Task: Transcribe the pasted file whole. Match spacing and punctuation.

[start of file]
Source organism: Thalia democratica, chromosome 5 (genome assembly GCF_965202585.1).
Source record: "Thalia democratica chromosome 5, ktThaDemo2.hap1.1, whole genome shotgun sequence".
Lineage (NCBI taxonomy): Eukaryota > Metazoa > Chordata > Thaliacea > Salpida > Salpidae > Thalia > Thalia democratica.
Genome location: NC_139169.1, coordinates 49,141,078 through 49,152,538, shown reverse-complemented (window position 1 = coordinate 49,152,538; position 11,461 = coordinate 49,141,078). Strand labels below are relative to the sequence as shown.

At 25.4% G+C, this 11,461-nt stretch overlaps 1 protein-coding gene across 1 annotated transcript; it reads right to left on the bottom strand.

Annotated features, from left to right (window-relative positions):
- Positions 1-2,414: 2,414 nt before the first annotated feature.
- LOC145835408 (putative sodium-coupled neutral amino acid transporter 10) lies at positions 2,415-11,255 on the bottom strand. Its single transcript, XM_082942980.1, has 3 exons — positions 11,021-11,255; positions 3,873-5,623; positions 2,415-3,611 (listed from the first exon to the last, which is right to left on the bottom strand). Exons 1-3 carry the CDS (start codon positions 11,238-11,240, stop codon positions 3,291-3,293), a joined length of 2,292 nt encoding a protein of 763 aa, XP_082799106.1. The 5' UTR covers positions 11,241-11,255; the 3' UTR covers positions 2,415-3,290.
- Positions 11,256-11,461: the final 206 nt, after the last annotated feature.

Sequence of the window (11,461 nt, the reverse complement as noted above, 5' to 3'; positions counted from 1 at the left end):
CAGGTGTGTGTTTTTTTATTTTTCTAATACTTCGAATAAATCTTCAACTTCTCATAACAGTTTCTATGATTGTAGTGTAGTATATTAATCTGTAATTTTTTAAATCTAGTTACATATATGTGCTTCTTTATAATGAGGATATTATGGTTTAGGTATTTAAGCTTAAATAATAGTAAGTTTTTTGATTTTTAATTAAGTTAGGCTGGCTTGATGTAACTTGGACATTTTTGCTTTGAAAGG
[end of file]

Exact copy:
Source organism: Thalia democratica, chromosome 5 (genome assembly GCF_965202585.1).
Source record: "Thalia democratica chromosome 5, ktThaDemo2.hap1.1, whole genome shotgun sequence".
Lineage (NCBI taxonomy): Eukaryota > Metazoa > Chordata > Thaliacea > Salpida > Salpidae > Thalia > Thalia democratica.
Genome location: NC_139169.1, coordinates 49,141,078 through 49,152,538, shown reverse-complemented (window position 1 = coordinate 49,152,538; position 11,461 = coordinate 49,141,078). Strand labels below are relative to the sequence as shown.

At 25.4% G+C, this 11,461-nt stretch overlaps 1 protein-coding gene across 1 annotated transcript; it reads right to left on the bottom strand.

Annotated features, from left to right (window-relative positions):
- Positions 1-2,414: 2,414 nt before the first annotated feature.
- LOC145835408 (putative sodium-coupled neutral amino acid transporter 10) lies at positions 2,415-11,255 on the bottom strand. Its single transcript, XM_082942980.1, has 3 exons — positions 11,021-11,255; positions 3,873-5,623; positions 2,415-3,611 (listed from the first exon to the last, which is right to left on the bottom strand). Exons 1-3 carry the CDS (start codon positions 11,238-11,240, stop codon positions 3,291-3,293), a joined length of 2,292 nt encoding a protein of 763 aa, XP_082799106.1. The 5' UTR covers positions 11,241-11,255; the 3' UTR covers positions 2,415-3,290.
- Positions 11,256-11,461: the final 206 nt, after the last annotated feature.

Sequence of the window (11,461 nt, the reverse complement as noted above, 5' to 3'; positions counted from 1 at the left end):
CAGGTGTGTGTTTTTTTATTTTTCTAATACTTCGAATAAATCTTCAACTTCTCATAACAGTTTCTATGATTGTAGTGTAGTATATTAATCTGTAATTTTTTAAATCTAGTTACATATATGTGCTTCTTTATAATGAGGATATTATGGTTTAGGTATTTAAGCTTAAATAATAGTAAGTTTTTTGATTTTTAATTAAGTTAGGCTGGCTTGATGTAACTTGGACATTTTTGCTTTGAAAGG